7. Red Hot Chilli Pipers – Wake Me Up (Avicii)

If you like bagpipes, this is your jam. When I first came across this tune, I thought the Red Hot Chilli Peppers had done the cover. Then I learned to read, and then I realized the tune’s by an aerophone-wielding collective of Scots. This instrumental cover is brilliant.

 

6. Les Claypool’s Duo De Twang – Stayin’ Alive (Bee Gees)

This cover is batshit crazy. It’s unlike anything I’d heard, cover or otherwise, in 2014. It’s incredible.

 

5. Chvrches – Do I Wanna Know? (Arctic Monkeys)

Chvrches’ more-than-two-years-hot-streak knows no bounds. And it doesn’t apply to just their own stuff, but everything they touch. This cover is sensational. The synth work by Iain Cook and Martin Doherty is sublime. No synth-based cover of this song could’ve been constructed in a better way.

 

4. Manchester Orchestra – Escape (Jimmy Buffett)

Do you like pina coladas? Do you like cover songs that come from the deepest part of left field that they have to climb over the wall, into the bleachers, out of the stadium, down the street, and into another area code? Do you like getting caught in the rain? Do you have half a brain? If you find yourself answering yes to any of these queries, you’ll probably like this song. Hell, if you just listen to this song, you’ll probably like it. And I’ll like you. Life is simple sometimes.

 

3. Sturgill Simpson – The Promise (When In Rome)

What do I hear when I listen to this Sturgill Simpson cover? A beautiful fucking song. The original is a slinky synth-pop ditty in the vain of Erasure or Pet Shop Boys. It’s a really cool track. This cover couldn’t give two shits about cool. It’s a grassroots promise, and it conveys the gravity of that commitment in a profound, heart-rattling way. Extremely impressive.

 

2. Todd Terje f. Bryan Ferry – Johnny and Mary (Robert Palmer)

Bryan Ferry is a fucking force on this cover. Not because he’s yelling at the top of this lungs, but because his vocal is stranded on an island of pain, where life’s experiences — the tumult of reflecting on those experiences in particular — is the only hope of getting off. If a man is wise with no one to share his wisdom with, is he still wise?

All that power and I haven’t even touched on Todd Terje’s awesome track. The vibe he’s constructed is a perfect match for Ferry’s pensive, aching vocal. It’s sparse when it needs to be, filling when it should be. “Johnny and Mary” is a classic song. I feel like this cover can already be called that too. Mighty, mighty stuff.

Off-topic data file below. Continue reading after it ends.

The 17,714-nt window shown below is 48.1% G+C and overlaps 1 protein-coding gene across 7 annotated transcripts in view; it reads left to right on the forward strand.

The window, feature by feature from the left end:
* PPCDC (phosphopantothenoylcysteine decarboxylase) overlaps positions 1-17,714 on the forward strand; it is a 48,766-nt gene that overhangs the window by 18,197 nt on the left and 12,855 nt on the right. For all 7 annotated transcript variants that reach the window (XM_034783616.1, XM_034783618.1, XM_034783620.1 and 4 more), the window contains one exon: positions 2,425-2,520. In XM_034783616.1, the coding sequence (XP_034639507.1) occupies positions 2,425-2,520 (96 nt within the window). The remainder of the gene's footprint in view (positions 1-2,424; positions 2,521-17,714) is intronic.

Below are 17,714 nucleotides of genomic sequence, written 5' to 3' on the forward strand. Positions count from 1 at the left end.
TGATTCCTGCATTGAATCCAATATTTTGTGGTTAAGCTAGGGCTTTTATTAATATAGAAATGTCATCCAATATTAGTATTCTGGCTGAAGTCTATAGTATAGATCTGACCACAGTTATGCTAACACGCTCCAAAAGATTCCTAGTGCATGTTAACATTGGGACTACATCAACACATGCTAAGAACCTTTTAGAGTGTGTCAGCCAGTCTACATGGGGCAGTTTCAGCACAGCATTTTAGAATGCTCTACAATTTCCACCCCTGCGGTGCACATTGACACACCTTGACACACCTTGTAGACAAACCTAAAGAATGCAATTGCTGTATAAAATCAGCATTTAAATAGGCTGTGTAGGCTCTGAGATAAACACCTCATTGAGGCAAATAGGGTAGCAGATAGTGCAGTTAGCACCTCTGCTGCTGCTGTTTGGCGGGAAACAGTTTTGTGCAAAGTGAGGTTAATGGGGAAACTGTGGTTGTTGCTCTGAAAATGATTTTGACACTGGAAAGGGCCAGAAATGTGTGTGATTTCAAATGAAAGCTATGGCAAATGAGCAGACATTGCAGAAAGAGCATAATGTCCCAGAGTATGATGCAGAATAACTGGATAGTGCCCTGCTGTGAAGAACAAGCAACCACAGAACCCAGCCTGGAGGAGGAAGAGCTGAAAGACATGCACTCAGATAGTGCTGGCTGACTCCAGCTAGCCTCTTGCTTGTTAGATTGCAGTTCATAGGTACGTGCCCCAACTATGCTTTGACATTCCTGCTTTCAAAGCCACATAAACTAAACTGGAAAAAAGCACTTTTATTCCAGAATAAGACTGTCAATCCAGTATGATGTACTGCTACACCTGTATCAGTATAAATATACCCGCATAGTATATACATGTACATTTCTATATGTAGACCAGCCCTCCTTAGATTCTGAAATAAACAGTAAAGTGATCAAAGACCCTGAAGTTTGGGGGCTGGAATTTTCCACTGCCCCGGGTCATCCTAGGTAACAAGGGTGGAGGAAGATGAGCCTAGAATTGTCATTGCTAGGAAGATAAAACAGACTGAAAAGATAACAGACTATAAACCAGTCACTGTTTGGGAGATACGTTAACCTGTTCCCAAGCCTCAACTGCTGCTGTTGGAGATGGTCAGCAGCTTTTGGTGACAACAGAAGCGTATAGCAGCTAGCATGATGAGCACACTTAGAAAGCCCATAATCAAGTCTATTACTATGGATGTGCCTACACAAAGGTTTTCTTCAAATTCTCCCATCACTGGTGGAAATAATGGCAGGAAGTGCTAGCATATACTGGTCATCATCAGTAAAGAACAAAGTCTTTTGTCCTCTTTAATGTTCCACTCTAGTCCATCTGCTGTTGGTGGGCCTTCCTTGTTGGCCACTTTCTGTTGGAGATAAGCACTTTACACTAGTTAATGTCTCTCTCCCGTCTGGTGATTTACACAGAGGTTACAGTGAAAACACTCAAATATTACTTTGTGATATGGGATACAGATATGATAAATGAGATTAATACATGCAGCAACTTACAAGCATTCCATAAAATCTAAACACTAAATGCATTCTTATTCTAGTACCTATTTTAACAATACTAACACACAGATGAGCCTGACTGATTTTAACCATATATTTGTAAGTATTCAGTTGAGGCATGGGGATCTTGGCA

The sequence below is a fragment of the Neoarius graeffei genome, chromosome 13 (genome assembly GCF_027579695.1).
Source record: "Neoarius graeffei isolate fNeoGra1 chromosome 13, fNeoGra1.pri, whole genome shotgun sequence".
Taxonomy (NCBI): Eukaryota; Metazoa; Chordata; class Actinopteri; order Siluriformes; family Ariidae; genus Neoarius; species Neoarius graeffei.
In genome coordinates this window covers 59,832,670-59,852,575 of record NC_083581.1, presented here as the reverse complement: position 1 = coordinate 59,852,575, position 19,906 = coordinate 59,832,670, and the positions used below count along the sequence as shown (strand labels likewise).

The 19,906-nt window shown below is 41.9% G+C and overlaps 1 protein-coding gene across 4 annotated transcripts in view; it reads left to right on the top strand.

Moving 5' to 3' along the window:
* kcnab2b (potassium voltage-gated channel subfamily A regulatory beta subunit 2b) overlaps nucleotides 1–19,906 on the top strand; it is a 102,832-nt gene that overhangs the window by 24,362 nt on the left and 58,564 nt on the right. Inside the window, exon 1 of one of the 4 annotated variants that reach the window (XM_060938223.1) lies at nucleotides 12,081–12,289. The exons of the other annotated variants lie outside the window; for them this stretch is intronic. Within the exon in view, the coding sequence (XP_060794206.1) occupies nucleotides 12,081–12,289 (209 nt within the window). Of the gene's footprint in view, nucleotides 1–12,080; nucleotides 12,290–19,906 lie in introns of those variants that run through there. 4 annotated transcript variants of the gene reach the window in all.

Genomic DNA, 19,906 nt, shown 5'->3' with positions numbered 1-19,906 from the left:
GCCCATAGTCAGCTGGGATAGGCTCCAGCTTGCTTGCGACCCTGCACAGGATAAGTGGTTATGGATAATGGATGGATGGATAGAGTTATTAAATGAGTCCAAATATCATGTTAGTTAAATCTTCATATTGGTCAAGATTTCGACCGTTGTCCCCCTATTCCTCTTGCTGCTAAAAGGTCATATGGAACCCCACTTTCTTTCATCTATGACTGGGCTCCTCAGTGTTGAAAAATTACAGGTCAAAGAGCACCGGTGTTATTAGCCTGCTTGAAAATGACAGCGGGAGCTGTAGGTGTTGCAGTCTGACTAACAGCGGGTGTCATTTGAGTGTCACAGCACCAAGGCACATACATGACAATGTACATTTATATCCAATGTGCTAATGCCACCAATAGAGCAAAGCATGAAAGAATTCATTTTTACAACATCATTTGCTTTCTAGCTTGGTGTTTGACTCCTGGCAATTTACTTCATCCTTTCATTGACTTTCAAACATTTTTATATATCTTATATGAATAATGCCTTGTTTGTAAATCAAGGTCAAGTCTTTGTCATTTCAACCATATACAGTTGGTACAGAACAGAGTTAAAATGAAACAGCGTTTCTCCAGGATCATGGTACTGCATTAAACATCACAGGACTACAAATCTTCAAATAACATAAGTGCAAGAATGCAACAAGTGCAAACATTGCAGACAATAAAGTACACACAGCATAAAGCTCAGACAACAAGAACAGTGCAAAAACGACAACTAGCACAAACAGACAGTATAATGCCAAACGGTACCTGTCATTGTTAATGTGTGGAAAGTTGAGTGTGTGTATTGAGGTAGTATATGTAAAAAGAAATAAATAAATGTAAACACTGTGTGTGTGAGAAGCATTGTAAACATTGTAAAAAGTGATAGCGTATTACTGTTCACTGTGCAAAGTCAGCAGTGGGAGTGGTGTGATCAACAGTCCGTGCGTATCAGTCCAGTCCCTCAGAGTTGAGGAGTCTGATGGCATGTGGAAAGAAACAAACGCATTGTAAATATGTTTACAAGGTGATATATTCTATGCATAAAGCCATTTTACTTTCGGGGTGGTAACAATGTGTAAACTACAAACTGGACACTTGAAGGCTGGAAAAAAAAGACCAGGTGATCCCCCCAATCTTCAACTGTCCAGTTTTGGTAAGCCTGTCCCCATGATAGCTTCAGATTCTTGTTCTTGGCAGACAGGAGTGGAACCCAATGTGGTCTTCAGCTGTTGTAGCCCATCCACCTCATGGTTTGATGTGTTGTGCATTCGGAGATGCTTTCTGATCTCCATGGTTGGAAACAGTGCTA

1. The Tea Party – The Maker (Daniel Lanois)

Hands down, my favourite cover of the year. It’s the ode to deep water. It’s Daniel Lanois’ melody and lyric. It’s Jeff Martin’s typically teflon-strong vocal. It’s reminiscing about the fields of Abraham. It’s the cymbal. That purposeful, perfectly timed cymbal. It’s The Maker.

Whose maker? Mine, yours, this song’s, all song’s, all things.

It’s the guitar. It’s the best song on The Tea Party’s latest and long-awaited new record. It’s that one of the best bands in Canadian history is back together. It’s that all three of them are brilliant musicians.

All of it, moving.

Usually, I’m taken aback by covers that alter the source material in very obvious ways. That’s what makes a cover stand out. Why do it if you can’t bring something something fresh and original to the project.

What touches me and astounds me so much about this cover is that The Tea Party don’t really change things that much. It’s not a dance version of a country song. It’s not a rock version of an a cappella tune. The melody is unchanged.

The original is — although I only discovered it in 2014 — one of the best songs a Canadian band or artist has ever produced. Of this I’m sure.

And yet, I’m completely transfixed and transported. At their best, The Tea Party have always had that power. They’ve proven that on songs like “Psychopomp”, “Fire In The Head”, “Release”, and “Save Me”.

For a band that have issued some of the best and most original rock music of the last 20 years to produce a cover this affecting is a fucking marvel.

It had been 10 long years since The Tea Party last released new music. If it proves to be a one off, and they never make another record again, they should find solace in this cover.

They took a piece of art that already, wonderfully, gracefully, existed in the artistic consciousness. They didn’t make it better. They didn’t make it fresher. They made it their own. They gave us a reminder. Of what music is capable of. Isn’t that the point of it all?